Beautifully mosaicked walls, vendors’ stalls bursting with leather goods and pottery of all colors, riding a camel into the desert and sleeping under more stars than you can comprehend… these images surface in the minds of many upon hearing that I studied abroad in Morocco. I was certainly not immune to these fantasies as I boarded my plane last spring. Are these images an accurate depiction of Morocco? Absolutely. You sure can buy just about any artisan craft or modern good imaginable in al-medina al-qadima (the old city) of Fes, and trekking over sand dunes in the Sahara is a surreal experience. However, after exposing myself to as many aspects of Morocco as possible for three months, I have found that the portrayal of this country as an exotic, idealized location over simplifies an extremely complex society and the cultures that lie within.
While this romanticized portrayal of Morocco certainly does no harm to the tourist industry, it has made it possible for American or European tourists to spend a week or two frolicking around the country without learning about its many sides and complexities. Almost daily while I made my way to class, I saw hordes of tourists emerge from the maze of the medina accompanied by a few Moroccan luggage porters, headed straight for the very out-of-place coach bus that would transport them to the next stop on their journey through the enchanting land of Morocco. Maybe they were headed to a ski resort in Ifrane, an ornately restored riad in Meknes or a Bedouin camp in the Sahara. All I knew as I proceeded to flag down one of the petit red taxis that crowd the streets of the Ville Nouvelle (new city), was that their experience certainly did not reflect that of their luggage porter, bus driver or the shop owner down the street.
Living with a Moroccan family in the medina, my experience was very different from that of the tourists who glanced at me curiously as I passed them on narrow streets: a lone, visibly foreign girl who knew her way around the unmapped alleys. My host mother and two sisters shared a single bedroom, and my host brother slept in a little hall that connected the bedroom to the kitchen. I had a small but comfortable room off the living room, yet through the cold nights of winter and hot days of summer, my Moroccan family lives without the heaters, fans and swimming pools that tourists commonly enjoy in their accommodations. The creatures that well-sealed doors and windows prevent from coming inside saw no limits when it came to my host family’s house, most notably (and hauntingly) for me was when I awoke at four in the morning to the outline of a lizard inside my window. As someone with an irrational, yet paralyzing, aversion to such creatures, I hastily ran from the room and waited anxiously for my host family to arise for dawn prayer, impatient yet thankful that they would soon be awake.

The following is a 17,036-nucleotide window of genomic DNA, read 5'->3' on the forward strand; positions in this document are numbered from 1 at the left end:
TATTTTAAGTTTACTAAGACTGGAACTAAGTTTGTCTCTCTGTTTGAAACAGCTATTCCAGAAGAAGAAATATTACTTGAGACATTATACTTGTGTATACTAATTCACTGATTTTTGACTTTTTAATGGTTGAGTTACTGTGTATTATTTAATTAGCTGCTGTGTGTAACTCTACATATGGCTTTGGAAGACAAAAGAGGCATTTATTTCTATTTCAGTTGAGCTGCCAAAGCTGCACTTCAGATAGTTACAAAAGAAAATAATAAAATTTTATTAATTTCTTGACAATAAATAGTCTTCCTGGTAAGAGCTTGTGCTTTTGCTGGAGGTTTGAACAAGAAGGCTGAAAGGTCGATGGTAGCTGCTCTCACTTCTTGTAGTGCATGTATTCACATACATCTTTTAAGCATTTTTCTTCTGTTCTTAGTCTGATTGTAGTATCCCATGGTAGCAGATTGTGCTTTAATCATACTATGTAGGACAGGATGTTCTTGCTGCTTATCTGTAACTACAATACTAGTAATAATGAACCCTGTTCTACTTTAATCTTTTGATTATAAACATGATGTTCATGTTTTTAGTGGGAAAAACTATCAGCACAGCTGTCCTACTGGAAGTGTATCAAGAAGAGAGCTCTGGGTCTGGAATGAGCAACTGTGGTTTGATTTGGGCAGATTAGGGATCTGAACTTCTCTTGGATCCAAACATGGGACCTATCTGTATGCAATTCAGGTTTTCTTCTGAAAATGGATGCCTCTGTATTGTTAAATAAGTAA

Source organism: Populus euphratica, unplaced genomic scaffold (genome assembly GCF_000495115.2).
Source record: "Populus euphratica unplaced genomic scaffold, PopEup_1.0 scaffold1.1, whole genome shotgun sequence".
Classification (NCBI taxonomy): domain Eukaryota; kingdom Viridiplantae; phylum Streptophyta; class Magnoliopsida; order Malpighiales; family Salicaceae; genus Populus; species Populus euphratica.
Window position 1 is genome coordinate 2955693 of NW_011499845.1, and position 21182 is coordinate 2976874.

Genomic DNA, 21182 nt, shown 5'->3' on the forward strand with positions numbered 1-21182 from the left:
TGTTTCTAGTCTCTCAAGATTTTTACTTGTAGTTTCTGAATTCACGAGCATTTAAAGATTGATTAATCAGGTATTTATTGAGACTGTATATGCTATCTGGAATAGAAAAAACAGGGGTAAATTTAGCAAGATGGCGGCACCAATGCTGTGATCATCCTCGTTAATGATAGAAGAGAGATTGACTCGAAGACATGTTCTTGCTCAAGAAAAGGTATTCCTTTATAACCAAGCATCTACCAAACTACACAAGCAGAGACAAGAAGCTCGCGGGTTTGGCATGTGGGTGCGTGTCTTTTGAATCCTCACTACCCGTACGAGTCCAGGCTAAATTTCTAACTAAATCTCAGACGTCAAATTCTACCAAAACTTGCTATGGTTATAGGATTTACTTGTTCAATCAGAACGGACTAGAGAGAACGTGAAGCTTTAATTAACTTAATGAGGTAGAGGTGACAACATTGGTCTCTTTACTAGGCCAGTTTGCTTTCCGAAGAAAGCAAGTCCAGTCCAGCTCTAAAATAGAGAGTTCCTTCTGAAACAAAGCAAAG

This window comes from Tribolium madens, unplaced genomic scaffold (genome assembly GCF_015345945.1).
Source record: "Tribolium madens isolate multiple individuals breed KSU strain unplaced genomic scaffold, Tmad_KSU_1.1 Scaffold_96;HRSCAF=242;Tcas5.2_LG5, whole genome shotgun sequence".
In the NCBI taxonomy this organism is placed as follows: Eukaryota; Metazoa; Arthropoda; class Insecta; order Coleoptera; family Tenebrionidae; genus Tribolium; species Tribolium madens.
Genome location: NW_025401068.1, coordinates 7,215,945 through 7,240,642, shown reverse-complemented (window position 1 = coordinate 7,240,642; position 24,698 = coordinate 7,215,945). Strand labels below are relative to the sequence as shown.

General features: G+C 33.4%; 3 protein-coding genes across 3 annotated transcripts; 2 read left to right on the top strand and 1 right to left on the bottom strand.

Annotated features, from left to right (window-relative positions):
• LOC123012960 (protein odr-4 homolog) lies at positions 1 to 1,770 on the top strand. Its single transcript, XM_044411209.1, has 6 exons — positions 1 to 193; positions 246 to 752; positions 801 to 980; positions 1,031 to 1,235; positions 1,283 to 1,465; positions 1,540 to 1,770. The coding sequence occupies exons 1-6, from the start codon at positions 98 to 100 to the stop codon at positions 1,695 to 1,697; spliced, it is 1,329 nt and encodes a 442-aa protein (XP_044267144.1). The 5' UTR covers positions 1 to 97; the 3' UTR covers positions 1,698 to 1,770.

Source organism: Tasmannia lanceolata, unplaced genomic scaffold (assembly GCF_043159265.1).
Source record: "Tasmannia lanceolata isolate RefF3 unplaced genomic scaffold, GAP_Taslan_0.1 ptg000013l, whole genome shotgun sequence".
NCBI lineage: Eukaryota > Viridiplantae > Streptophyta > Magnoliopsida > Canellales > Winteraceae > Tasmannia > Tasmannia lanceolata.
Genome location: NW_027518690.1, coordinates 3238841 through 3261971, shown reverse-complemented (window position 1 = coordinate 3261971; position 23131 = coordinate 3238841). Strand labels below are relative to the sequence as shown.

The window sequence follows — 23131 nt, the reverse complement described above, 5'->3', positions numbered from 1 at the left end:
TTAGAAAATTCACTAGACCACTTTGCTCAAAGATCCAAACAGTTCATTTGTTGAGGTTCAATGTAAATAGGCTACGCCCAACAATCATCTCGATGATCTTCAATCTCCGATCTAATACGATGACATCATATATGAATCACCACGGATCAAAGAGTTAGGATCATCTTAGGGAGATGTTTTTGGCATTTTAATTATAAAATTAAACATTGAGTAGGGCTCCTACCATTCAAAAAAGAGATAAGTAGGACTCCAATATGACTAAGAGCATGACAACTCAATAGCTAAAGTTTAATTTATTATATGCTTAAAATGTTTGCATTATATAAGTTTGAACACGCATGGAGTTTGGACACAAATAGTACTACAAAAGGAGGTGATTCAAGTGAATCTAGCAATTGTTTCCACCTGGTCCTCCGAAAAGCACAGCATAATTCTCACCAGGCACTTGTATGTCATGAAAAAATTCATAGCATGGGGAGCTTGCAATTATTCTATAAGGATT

Yet the difference between my experience in Morocco and that of a tourist on a quick vacation, extends beyond the comforts of temperature controls and creature-free accommodations. Through endless conversations in Arabic, English and French with my host sisters, I learned about their passion for English, their joys and frustrations with life in Morocco and their interests and goals. Hearing their “insider” perspective immensely deepened my understanding of the society. As someone who has travelled to five continents, I was constantly surprised by the depth of their knowledge of America and the world as a whole despite their only having been as far as Rabat – about two hours from Fes.
I know from experience that conversing and connecting with locals can be extremely challenging, yet considering how much I learned from host family, I would encourage any traveler to step outside of their comfort zone. Use language skills, however minimal they may be, and try to make connections with locals. After all, they can teach you much more about their country in a matter of hours than you can learn in three months. Look beyond the exotic, romanticized image of Morocco that Americans sometimes succumb to regarding developing countries. Learn as much as you can about a country before visiting it. Read about its history, culture and the challenges its people face so that you can gain more than a surface-level view. While those colorfully mosaicked walls are just as beautiful as you imagine, deeper meaning hides behind them.
Photo by Hannah Patzer